Creating a Christmas wish list for a beginner gardener (me!)

(19 Posts)
ApuskiMcClusky Sun 11-Nov-12 10:15:32

Hi, we have just bought a house with a proper garden for the first time, and I'm looking forward to getting stuck in, but I have next to no kit. Family have asked me to put together an Xmas wish list, which seems like a good chance to get the basics for gardening (and maybe some nice to haves!) but it means anticipating what I will need.

I've got a couple of ideas from here already - Showa gloves and Alan Titchmarch's how to be a gardener book - but keen to know what else might be good?

TIA!

EauRouge Sun 11-Nov-12 10:31:00

Basic tools- Spade, fork, trowel, hand fork, secateurs, kneeling pad, shears, lawn-edging shears, garden canes and string- those are the things I use the most. Also more expensive power tools like a lawnmower, strimmer and electric hedge trimmer if your family are millionaires grin

Some pots, seed trays and compost maybe? And some easy-to-grow seeds.

ComeIntoTheGardenMaud Sun 11-Nov-12 18:50:37

Rake
Hoe
Cold frame
Opinel garden knife
Greenhouse or plastic mini-greenhouse according to budget
Gift tokens for garden centre/nursery, to buy plants
Membership of the fabulous Royal Horticultural Society

funnyperson Sun 11-Nov-12 19:22:00

When buying a rake choose a rake which will not come off the handle. I quite prefer the plastic ones because I think they are gentler on the plants and grass when raking leaves but I notice Monty uses metal.
Matching spade and fork is nice.
Hand trowel, hand fork, bulb planter. Dibber. Plant labels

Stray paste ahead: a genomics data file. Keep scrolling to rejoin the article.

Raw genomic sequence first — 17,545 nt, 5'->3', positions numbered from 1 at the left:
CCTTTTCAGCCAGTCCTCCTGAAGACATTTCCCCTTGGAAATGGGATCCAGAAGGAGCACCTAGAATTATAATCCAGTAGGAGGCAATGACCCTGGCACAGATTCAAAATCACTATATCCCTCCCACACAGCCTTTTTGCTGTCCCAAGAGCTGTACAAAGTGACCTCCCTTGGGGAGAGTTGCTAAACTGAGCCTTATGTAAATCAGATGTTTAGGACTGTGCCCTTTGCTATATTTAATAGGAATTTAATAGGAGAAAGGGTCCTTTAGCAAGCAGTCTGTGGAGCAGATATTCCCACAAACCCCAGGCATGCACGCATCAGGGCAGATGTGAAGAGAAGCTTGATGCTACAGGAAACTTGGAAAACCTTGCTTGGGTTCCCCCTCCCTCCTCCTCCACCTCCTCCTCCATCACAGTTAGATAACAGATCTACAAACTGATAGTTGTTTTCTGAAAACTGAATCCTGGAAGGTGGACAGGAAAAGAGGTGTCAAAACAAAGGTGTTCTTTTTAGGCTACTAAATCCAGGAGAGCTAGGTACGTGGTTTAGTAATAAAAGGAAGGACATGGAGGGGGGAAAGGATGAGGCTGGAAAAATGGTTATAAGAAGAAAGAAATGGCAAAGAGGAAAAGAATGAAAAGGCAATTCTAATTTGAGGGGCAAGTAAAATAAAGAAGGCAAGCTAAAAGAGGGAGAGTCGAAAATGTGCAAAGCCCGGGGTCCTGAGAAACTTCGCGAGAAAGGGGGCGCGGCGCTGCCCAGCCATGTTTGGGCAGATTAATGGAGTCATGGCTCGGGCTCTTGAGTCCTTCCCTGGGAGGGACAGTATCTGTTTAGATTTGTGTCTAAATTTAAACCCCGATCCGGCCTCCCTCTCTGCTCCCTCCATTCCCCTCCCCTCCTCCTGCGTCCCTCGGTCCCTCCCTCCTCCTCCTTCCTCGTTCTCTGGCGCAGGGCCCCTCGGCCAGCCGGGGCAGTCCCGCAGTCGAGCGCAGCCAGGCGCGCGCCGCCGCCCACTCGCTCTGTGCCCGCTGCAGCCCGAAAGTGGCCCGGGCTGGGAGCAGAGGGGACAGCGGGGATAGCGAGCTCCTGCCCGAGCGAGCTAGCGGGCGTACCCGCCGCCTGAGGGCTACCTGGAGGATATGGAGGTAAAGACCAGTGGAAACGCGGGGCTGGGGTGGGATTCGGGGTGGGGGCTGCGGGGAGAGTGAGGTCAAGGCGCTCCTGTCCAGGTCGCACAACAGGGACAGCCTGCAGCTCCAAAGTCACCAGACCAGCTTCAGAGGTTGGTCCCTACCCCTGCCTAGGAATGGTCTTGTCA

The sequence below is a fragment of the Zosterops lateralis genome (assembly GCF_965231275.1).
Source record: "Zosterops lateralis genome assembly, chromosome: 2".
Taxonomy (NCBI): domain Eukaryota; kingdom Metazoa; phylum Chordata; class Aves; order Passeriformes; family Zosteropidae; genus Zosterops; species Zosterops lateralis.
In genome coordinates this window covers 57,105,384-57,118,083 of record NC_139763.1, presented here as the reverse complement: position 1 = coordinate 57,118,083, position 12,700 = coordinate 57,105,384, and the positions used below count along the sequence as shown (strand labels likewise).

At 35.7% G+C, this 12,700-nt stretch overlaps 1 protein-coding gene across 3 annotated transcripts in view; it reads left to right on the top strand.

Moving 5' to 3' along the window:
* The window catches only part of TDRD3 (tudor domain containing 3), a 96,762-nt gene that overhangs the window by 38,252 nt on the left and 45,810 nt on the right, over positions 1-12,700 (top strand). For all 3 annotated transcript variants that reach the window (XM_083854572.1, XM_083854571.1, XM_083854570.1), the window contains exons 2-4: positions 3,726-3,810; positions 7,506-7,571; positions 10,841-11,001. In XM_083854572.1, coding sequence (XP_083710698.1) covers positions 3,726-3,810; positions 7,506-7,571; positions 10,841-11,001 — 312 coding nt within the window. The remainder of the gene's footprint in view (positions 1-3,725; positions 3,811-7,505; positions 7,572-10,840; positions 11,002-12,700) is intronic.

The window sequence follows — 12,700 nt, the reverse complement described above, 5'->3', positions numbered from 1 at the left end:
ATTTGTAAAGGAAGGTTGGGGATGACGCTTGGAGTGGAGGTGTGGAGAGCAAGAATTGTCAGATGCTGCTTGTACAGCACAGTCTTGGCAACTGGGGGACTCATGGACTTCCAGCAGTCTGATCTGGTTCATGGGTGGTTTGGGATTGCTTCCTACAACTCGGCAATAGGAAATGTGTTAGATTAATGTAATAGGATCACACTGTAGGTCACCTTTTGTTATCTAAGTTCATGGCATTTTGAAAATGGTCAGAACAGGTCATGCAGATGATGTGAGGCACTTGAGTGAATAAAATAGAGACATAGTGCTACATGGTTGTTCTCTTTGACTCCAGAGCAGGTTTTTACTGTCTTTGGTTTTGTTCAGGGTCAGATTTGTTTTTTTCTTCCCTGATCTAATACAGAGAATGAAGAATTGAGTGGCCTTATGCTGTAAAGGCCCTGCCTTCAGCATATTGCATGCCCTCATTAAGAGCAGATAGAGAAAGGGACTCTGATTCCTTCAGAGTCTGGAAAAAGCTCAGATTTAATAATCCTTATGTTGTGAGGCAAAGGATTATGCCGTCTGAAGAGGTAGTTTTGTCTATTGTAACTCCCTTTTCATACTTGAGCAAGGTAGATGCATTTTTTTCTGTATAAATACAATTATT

Secateurs. Shears. Twine.
Watering can
Trugg
Garden hose plus attachments
Water butt

Some nice patio pots.
Compost heap thingy
Potting bench
Vegetable trough
Agree to RHS membership.
Garden cloggs/old shoes
Thingy to scrape mud off shoes when coming in after gardening

Maud what do you do with your garden knife?

funnyperson Sun 11-Nov-12 19:24:24

Cos I prune with secateurs.

Incidentally the gardeners who 'do' round here have electric trimmer things which are amazing for hedges and cotoneaster and stuff, and I have often thought that if I were a different person I would want one.

ComeIntoTheGardenMaud Sun 11-Nov-12 19:26:23

The knife is much better than even my Felco secateurs at cutting twine and slashing open sacks of compost.

ComeIntoTheGardenMaud Sun 11-Nov-12 19:27:58
ApuskiMcClusky Sun 11-Nov-12 22:33:38

Thanks all! I think I need a larger family to wish for all of that! But very useful to know what I'm likely to need first. I already have the knife covered - got a fab army knife for Christmas last year for camping. Though that is a fine knife Maud!

ComeIntoTheGardenMaud Mon 12-Nov-12 09:45:00

::Worried I sound like Rambo, enthusing about knives::

One option, if you're buying/being bought lots of tools, is to go for one of those systems where you get different tool heads to fit one handle - Wolf multichange is one such. They do save a bit of storage space.

Generally, go for the best quality tools that you/your family can afford - the sort of lightweight trowel (say) that you can buy in a pound shop will probably break very quickly and it's better VFM to invest in something a bit heavier and more expensive.

ApuskiMcClusky Mon 12-Nov-12 10:50:05